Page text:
Pulled from the original steel and copper plates, engraved in Paris between 1836 and 1843 under Karl Bodmer's direction, after the artist's own watercolours drawn from nature during the journey.
The engravings are hand-printed in colours, à la poupée, with extensive hand-colouring and some application of gum arabic, in the nineteenth-century manner.
Engraved by Lucas Weber
Printed by Bougeard
New Harmony, Indiana, comprised a thriving settlement of approximately 600 inhabitants when Prince Maximilian arrived there in the fall of 1832. He subsequently described it as "a relatively advanced cultural community," whose population, in addition to its scientific luminaries, was composed mainly of "farmers, landowners, and owners of plantations."
Referring to local industry, he mentioned a sawmill, two distilleries, a brewery, and a cigar factory, and remarked in his journal that "large quantities of whisky, pork, beef in barrels, ... and Indian corn are shipped from here on flatboats to New Orleans...." He was more critical in his further observations concerning the activities of the settlers on the American frontier when he commented that "by way of settlement we may preserve here in America neither the aborigines nor the wild beasts, because the beginning of settlement is always the destruction of everything."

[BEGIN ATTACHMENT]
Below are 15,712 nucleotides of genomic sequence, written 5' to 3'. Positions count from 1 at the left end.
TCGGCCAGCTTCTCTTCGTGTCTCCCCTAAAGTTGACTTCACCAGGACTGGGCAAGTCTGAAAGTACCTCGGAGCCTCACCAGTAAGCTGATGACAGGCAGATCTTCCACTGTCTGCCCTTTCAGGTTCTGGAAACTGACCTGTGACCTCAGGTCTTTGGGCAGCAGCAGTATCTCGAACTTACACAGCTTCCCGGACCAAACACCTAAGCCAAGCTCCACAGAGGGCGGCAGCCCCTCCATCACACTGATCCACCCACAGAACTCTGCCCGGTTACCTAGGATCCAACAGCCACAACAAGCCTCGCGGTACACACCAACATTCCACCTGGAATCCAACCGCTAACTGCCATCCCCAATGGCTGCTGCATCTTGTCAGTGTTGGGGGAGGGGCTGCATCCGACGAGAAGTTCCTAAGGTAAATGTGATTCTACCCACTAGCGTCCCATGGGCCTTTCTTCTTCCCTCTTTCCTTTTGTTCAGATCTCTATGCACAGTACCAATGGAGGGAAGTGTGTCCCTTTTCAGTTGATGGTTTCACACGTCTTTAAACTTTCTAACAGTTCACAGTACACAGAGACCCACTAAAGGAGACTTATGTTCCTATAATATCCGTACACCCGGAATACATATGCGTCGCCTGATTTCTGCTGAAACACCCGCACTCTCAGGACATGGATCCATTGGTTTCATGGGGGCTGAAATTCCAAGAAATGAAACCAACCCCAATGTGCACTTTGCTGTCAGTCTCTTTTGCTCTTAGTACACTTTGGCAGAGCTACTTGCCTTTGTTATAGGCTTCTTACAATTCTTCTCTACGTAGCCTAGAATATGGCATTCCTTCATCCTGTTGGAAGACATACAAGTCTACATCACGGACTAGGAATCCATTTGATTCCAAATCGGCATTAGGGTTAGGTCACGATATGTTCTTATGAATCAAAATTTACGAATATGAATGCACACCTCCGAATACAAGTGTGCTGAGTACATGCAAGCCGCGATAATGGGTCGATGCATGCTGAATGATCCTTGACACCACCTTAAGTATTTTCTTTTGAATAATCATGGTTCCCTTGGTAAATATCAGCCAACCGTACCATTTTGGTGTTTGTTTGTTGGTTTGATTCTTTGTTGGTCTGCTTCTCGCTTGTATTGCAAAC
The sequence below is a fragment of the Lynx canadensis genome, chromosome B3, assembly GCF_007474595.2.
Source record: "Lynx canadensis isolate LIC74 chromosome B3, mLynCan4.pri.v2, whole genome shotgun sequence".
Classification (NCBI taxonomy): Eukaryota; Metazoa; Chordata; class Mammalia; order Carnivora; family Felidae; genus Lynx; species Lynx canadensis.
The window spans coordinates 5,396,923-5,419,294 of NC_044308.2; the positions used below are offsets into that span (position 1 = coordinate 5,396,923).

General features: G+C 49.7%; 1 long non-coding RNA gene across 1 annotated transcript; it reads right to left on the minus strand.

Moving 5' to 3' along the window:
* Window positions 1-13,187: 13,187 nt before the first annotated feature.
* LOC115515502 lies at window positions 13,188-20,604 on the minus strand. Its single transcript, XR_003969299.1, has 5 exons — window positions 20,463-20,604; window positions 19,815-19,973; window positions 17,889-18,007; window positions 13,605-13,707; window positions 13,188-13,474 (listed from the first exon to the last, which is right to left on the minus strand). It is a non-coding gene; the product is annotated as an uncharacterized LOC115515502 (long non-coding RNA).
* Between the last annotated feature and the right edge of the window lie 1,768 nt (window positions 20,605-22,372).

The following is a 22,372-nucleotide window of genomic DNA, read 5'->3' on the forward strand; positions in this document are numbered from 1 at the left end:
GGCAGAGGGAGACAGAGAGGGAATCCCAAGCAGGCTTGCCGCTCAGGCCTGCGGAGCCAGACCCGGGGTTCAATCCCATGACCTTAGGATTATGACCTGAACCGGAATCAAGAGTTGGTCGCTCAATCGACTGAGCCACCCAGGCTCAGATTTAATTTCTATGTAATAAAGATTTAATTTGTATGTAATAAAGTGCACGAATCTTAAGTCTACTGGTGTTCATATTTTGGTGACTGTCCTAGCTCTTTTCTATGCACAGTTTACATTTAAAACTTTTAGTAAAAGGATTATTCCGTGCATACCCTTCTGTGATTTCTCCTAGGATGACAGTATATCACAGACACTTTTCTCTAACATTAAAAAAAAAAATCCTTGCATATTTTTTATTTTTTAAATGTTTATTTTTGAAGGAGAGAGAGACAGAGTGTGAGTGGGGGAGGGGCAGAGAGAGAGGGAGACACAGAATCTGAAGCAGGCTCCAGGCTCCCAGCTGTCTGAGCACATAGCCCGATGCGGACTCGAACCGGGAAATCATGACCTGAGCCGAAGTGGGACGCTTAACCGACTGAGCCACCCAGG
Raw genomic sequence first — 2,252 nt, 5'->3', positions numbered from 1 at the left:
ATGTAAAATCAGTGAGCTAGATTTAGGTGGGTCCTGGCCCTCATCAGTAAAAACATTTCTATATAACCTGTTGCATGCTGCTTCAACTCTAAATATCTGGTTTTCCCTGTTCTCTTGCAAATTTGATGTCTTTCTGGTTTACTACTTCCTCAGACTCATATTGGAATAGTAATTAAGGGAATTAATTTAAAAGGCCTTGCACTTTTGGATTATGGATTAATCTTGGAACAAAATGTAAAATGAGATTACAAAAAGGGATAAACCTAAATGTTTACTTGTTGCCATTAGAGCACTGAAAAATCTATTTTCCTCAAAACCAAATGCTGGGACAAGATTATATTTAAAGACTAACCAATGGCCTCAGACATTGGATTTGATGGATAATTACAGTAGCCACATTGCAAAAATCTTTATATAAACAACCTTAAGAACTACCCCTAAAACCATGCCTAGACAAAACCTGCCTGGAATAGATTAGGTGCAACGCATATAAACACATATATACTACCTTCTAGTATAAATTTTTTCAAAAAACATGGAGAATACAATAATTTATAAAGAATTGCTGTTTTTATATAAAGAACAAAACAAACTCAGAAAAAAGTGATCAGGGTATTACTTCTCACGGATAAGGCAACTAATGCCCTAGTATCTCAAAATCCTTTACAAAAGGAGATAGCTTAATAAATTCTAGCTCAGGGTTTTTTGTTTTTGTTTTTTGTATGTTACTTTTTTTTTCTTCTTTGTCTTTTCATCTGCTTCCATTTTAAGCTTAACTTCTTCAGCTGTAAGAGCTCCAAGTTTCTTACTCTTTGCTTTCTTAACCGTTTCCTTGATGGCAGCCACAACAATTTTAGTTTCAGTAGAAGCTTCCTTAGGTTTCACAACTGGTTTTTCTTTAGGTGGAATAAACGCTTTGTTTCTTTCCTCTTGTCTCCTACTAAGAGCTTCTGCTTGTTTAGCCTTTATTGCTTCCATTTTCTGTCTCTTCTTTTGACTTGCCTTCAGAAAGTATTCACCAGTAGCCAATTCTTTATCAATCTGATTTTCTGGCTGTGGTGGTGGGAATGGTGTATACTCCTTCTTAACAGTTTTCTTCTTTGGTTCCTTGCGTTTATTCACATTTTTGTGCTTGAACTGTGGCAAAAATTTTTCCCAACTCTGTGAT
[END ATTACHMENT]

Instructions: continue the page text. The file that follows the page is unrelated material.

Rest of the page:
Among the numerous studies Bodmer made in this vicinity were several views of New Harmony, itself, on the 23rd and again on the 30th of October, according to Maximilian's careful account, One of these later was featured in the atlas of aquatints published in Europe. Bodmer's portrait of New Harmony's resident naturalist, Charles-Alexandre Lesueur, also was reproduced in an engraving, an example of which is preserved in the Joslyn collection in Omaha; but it did not appear in the published series.
Other of Bodmer's views of the Indiana wilderness were reproduced as Vignette VIII and Tableau 5 in the atlas of aquatints.
Text by David Hunt, Director, Stark Museum, Orange, Texas, USA